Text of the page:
He was plucked in 2014 from the Labour caucus by National’s Murray McCully and made Pacific ambassador. Now, sporting a “Put New Zealand First Again” cap, the ego has landed in Camp Winston, becoming leader-in-waiting. Toby Manhire asks whether Shane Jones’ reinvention is a brilliant idea or a disaster in the making.
The interminable prelude to Phil Goff’s announcement that he would stand for the Auckland mayoralty last year was memorably described by RNZ’s Guyon Espiner as “the longest striptease in New Zealand political history”. No more. Shane Jones has, let’s say, outstripped that record, culminating in his announcement this afternoon at the Pure Bar & Grill, Whangarei.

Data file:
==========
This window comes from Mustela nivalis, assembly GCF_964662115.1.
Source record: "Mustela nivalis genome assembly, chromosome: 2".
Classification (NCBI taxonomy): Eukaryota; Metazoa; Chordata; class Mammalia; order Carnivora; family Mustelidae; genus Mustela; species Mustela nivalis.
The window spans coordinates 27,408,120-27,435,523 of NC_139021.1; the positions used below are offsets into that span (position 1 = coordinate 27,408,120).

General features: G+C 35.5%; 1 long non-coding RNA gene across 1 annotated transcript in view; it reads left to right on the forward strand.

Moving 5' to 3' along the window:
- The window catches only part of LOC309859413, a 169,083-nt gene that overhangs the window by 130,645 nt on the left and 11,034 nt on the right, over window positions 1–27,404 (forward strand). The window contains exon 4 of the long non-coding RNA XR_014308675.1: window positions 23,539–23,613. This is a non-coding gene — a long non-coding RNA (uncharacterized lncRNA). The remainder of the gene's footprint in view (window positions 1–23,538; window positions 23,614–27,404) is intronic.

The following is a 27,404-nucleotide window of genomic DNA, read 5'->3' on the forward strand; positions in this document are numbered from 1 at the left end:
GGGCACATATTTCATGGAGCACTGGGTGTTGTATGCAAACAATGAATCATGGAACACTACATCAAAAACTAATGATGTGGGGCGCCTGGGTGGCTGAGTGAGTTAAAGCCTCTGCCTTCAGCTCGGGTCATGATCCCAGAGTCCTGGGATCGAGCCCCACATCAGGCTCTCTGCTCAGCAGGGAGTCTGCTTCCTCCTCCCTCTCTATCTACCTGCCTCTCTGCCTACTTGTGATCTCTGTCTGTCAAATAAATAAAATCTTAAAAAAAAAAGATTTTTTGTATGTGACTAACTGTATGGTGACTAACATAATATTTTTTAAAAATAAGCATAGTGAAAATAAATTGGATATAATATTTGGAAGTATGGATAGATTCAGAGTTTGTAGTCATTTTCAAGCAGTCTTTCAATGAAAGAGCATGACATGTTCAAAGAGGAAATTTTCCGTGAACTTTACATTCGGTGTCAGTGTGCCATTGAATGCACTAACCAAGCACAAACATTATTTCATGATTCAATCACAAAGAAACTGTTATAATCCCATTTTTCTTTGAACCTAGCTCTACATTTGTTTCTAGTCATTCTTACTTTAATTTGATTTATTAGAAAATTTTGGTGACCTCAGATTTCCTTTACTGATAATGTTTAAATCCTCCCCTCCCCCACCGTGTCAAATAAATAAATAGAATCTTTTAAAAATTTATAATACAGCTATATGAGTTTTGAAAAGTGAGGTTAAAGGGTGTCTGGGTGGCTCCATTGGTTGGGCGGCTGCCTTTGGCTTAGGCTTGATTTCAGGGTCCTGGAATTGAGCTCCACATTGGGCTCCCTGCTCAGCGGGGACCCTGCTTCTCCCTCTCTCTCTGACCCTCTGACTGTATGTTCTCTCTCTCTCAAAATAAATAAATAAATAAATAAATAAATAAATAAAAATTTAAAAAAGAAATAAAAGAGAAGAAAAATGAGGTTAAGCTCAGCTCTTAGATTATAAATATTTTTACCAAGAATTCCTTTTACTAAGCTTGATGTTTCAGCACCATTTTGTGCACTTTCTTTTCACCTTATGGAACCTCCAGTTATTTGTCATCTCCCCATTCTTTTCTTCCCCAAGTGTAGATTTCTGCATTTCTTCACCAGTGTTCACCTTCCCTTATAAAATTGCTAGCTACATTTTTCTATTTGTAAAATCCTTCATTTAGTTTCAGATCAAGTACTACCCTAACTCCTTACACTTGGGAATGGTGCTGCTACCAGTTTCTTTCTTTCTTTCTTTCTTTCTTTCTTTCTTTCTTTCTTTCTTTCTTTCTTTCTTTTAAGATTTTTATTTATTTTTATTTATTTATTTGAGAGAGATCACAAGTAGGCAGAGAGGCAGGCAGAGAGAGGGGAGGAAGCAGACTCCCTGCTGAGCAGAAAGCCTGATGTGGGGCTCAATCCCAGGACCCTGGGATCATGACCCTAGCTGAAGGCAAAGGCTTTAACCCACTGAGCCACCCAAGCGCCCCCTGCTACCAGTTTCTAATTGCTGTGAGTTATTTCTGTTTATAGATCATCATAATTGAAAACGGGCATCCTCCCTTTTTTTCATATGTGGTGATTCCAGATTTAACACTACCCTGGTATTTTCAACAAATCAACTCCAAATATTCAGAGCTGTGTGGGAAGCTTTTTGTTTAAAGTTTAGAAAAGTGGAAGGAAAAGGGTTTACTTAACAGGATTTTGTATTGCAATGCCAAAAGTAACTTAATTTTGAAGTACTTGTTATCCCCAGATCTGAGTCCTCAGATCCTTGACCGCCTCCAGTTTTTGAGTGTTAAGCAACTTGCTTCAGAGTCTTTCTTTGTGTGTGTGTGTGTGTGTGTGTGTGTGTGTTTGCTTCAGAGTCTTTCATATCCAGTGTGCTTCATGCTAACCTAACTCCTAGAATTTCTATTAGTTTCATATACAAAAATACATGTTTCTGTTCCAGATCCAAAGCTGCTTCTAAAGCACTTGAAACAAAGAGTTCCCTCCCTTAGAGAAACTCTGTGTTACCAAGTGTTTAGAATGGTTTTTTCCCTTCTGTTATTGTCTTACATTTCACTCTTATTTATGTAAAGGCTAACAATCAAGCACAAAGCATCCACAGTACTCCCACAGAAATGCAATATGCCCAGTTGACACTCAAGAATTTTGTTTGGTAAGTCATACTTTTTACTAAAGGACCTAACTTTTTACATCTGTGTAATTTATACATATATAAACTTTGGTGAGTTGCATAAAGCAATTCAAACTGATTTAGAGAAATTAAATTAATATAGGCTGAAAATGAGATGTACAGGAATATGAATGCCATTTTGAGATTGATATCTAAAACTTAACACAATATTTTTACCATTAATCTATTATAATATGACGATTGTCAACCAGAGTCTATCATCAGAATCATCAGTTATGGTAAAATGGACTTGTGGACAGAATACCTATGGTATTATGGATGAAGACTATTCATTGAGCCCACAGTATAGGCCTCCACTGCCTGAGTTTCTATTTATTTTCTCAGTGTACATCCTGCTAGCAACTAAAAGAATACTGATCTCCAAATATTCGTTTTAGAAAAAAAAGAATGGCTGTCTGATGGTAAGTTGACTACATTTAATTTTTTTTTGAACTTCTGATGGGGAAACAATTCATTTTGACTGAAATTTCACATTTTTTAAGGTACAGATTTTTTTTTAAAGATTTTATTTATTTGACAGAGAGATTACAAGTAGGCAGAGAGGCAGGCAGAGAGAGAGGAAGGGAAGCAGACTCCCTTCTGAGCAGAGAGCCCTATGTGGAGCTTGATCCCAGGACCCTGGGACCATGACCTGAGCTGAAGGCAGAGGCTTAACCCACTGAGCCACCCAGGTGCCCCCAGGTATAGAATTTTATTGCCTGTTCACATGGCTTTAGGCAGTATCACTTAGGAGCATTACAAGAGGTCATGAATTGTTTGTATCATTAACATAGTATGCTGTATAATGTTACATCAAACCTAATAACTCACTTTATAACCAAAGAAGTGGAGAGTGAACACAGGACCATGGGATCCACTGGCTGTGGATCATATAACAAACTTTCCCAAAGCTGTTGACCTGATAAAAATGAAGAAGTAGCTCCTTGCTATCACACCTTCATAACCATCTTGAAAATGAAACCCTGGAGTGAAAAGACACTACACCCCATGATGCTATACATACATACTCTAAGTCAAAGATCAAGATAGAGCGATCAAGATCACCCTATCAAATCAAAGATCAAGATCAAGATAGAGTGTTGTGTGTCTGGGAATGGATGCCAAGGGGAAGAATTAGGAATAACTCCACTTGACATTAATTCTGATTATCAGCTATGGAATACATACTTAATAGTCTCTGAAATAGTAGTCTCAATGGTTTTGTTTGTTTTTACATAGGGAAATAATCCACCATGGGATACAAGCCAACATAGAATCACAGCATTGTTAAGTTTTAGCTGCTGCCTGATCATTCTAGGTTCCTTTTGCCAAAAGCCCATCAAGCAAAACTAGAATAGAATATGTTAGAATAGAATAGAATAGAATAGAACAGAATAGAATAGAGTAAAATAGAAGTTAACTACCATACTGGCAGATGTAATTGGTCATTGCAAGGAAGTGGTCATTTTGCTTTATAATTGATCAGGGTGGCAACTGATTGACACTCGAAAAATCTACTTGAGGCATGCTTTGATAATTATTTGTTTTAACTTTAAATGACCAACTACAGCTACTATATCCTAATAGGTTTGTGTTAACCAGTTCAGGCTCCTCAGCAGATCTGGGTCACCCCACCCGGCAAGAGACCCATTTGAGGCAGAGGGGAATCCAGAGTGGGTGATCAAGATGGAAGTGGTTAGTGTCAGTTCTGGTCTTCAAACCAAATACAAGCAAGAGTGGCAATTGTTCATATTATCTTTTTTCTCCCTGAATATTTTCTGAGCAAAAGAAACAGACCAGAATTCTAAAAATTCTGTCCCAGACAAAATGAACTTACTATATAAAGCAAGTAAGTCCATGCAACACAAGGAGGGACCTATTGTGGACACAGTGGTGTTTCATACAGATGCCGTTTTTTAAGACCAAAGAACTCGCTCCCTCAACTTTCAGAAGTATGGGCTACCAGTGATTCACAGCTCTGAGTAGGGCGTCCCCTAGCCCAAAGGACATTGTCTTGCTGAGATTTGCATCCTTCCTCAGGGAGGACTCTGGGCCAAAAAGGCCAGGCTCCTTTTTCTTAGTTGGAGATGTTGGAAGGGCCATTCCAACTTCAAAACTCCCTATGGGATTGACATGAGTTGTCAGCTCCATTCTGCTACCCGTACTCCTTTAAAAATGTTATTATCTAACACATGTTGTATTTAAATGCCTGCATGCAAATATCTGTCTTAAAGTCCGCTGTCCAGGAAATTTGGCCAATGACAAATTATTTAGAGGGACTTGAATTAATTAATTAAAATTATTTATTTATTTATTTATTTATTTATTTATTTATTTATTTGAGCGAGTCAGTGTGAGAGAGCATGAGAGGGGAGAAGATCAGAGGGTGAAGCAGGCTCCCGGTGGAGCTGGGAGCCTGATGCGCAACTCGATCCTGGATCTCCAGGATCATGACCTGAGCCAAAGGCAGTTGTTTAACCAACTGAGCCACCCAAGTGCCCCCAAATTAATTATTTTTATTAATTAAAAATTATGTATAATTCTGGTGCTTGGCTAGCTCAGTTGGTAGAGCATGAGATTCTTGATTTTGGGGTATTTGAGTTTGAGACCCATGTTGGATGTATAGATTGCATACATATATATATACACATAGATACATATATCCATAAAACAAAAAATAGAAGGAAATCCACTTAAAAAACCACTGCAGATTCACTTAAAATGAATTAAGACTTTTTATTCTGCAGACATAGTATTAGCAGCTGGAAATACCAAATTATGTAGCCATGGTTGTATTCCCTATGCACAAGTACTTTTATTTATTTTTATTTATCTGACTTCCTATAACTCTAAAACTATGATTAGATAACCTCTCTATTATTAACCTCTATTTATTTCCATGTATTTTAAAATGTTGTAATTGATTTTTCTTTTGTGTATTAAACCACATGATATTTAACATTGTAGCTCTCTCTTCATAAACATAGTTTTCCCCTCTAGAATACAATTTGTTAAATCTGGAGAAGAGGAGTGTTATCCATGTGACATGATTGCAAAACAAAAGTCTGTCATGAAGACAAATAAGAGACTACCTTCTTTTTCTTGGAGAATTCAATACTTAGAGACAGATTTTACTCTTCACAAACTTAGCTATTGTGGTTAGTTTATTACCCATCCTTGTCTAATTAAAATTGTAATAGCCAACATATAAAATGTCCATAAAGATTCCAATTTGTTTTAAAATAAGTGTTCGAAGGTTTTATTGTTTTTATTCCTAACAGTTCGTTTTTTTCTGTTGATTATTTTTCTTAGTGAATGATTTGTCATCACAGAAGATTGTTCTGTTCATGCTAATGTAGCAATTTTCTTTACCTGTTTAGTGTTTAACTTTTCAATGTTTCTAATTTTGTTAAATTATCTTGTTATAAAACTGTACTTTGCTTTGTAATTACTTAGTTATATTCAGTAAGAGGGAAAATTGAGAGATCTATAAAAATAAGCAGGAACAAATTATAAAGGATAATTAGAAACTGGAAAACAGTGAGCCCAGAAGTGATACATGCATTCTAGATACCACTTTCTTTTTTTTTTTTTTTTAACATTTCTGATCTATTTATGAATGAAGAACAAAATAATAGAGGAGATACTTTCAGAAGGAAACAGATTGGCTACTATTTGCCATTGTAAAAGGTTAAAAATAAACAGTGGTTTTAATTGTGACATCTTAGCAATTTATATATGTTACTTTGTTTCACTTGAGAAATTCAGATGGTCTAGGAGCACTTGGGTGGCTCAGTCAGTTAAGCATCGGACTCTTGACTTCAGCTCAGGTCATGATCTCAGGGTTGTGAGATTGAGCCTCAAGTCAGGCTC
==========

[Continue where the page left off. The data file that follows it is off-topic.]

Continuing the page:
“The song goes like this,” Winston Peters told the NZ First faithful. “The whole town’s talking about the Jones boy.”
Jones chose a different tune in his deeply Jonesian speech on “the worst kept secret” in NZ politics.
“I was coming here this morning and a mate of mine put on a song, ‘There’s Something in the Air’. And you know as well as I do, there’s something in the air. It’s been sensed by voters in America. It’s been sensed by voters in Australia. Voters in the EU. Voters all around the world. Our friends from National, they deny that there’s something in the air. They’re too deep in corporate clover. They’ve ended up being the upper crust of politics whilst they expect our regions, Whangarei and the broader North, to survive on a few economic crumbs. Those days are over.”
And a deferential nod: “Of course what it is that’s in the air has been sensed by the silver fox of New Zealand politics, Winston.”